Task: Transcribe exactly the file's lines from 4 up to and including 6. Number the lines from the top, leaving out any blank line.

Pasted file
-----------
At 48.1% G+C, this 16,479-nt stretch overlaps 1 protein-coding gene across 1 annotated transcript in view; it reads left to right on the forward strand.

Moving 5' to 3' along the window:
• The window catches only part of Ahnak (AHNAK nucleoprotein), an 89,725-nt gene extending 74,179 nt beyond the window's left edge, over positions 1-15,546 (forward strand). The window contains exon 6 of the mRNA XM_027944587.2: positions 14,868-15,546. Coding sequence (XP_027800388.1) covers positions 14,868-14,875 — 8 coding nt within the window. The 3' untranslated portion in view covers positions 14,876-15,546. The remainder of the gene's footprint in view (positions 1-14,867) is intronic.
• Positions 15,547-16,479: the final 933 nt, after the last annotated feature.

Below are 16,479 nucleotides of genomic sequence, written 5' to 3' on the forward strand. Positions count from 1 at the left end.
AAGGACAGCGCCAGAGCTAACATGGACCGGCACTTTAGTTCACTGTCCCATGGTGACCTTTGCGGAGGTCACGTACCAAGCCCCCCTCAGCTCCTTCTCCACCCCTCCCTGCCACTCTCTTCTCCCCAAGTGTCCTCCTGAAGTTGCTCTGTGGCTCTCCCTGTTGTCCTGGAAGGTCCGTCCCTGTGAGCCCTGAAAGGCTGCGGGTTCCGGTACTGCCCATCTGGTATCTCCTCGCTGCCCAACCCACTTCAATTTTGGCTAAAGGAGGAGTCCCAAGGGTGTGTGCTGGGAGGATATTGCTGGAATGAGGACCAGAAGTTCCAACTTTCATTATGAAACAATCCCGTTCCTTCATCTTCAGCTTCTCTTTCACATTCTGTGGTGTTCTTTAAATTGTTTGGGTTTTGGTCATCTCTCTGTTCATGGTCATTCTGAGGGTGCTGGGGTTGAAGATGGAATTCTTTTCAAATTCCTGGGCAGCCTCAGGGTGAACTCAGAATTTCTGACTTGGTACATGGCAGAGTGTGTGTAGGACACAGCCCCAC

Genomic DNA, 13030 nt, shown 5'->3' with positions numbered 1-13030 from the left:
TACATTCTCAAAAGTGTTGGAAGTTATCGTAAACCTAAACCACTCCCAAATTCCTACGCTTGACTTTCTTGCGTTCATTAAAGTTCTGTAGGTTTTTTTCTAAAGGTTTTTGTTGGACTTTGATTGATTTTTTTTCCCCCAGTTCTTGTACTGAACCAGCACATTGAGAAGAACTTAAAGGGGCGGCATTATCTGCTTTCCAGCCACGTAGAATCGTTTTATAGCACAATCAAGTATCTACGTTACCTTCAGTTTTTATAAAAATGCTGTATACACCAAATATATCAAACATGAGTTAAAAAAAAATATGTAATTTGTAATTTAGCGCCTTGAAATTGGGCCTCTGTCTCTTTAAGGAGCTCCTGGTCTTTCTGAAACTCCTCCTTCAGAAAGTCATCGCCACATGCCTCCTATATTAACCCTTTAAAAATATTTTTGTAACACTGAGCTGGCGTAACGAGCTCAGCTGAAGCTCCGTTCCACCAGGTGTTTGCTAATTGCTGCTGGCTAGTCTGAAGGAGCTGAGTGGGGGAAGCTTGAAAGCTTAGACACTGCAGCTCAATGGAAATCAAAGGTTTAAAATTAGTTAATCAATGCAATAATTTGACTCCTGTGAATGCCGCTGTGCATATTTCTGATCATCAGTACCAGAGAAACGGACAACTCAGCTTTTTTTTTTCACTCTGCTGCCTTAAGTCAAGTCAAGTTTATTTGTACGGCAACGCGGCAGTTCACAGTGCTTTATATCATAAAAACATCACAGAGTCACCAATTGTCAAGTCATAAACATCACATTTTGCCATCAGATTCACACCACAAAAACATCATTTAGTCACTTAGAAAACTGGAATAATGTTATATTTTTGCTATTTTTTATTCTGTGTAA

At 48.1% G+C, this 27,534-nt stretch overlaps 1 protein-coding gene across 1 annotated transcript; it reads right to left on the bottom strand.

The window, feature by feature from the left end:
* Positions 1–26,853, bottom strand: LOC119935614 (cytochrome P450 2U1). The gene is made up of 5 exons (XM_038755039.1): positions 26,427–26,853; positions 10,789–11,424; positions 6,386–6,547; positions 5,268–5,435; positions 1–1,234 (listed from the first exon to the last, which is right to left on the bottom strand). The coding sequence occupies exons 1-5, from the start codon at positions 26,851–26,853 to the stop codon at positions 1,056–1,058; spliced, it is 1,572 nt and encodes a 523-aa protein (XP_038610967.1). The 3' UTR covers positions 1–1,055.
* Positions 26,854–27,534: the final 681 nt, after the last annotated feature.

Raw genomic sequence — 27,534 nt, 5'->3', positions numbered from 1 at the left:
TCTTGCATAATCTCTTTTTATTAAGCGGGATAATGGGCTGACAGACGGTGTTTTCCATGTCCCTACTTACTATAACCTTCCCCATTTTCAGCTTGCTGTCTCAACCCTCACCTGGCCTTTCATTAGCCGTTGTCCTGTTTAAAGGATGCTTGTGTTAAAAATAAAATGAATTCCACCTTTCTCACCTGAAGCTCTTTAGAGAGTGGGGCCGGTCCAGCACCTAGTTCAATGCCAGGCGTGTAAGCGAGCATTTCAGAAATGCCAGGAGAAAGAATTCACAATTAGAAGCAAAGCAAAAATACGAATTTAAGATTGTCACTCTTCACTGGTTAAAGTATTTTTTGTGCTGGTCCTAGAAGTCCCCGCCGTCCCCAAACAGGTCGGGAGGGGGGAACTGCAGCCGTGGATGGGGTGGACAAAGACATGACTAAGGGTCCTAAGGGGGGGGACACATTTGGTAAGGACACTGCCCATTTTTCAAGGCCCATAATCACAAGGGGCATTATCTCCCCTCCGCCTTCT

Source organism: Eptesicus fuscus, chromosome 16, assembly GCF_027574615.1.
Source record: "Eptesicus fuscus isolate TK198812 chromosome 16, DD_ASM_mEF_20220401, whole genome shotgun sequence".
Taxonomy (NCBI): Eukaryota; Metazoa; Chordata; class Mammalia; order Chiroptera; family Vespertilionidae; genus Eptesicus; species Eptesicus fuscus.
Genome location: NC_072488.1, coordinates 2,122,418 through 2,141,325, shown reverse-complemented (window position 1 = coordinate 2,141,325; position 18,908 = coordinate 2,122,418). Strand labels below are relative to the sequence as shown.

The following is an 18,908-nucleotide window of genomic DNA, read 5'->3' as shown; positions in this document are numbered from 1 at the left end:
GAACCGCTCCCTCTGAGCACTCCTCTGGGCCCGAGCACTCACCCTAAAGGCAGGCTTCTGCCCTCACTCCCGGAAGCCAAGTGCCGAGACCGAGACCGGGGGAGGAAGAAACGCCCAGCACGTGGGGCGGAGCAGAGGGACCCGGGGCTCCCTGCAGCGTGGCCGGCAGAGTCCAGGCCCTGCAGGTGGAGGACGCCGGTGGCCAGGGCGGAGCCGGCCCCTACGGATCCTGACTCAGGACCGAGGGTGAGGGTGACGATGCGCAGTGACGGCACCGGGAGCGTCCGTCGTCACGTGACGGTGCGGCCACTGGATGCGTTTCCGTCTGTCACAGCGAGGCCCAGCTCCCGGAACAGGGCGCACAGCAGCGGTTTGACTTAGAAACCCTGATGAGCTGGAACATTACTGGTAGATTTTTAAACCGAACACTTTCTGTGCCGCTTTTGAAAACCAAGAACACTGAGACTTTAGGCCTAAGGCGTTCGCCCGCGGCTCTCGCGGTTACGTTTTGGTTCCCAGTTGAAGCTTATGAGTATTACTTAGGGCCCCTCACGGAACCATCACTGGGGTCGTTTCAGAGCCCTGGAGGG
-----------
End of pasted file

• Positions 15,547-16,479: the final 933 nt, after the last annotated feature.

Below are 16,479 nucleotides of genomic sequence, written 5' to 3' on the forward strand. Positions count from 1 at the left end.
AAGGACAGCGCCAGAGCTAACATGGACCGGCACTTTAGTTCACTGTCCCATGGTGACCTTTGCGGAGGTCACGTACCAAGCCCCCCTCAGCTCCTTCTCCACCCCTCCCTGCCACTCTCTTCTCCCCAAGTGTCCTCCTGAAGTTGCTCTGTGGCTCTCCCTGTTGTCCTGGAAGGTCCGTCCCTGTGAGCCCTGAAAGGCTGCGGGTTCCGGTACTGCCCATCTGGTATCTCCTCGCTGCCCAACCCACTTCAATTTTGGCTAAAGGAGGAGTCCCAAGGGTGTGTGCTGGGAGGATATTGCTGGAATGAGGACCAGAAGTTCCAACTTTCATTATGAAACAATCCCGTTCCTTCATCTTCAGCTTCTCTTTCACATTCTGTGGTGTTCTTTAAATTGTTTGGGTTTTGGTCATCTCTCTGTTCATGGTCATTCTGAGGGTGCTGGGGTTGAAGATGGAATTCTTTTCAAATTCCTGGGCAGCCTCAGGGTGAACTCAGAATTTCTGACTTGGTACATGGCAGAGTGTGTGTAGGACACAGCCCCAC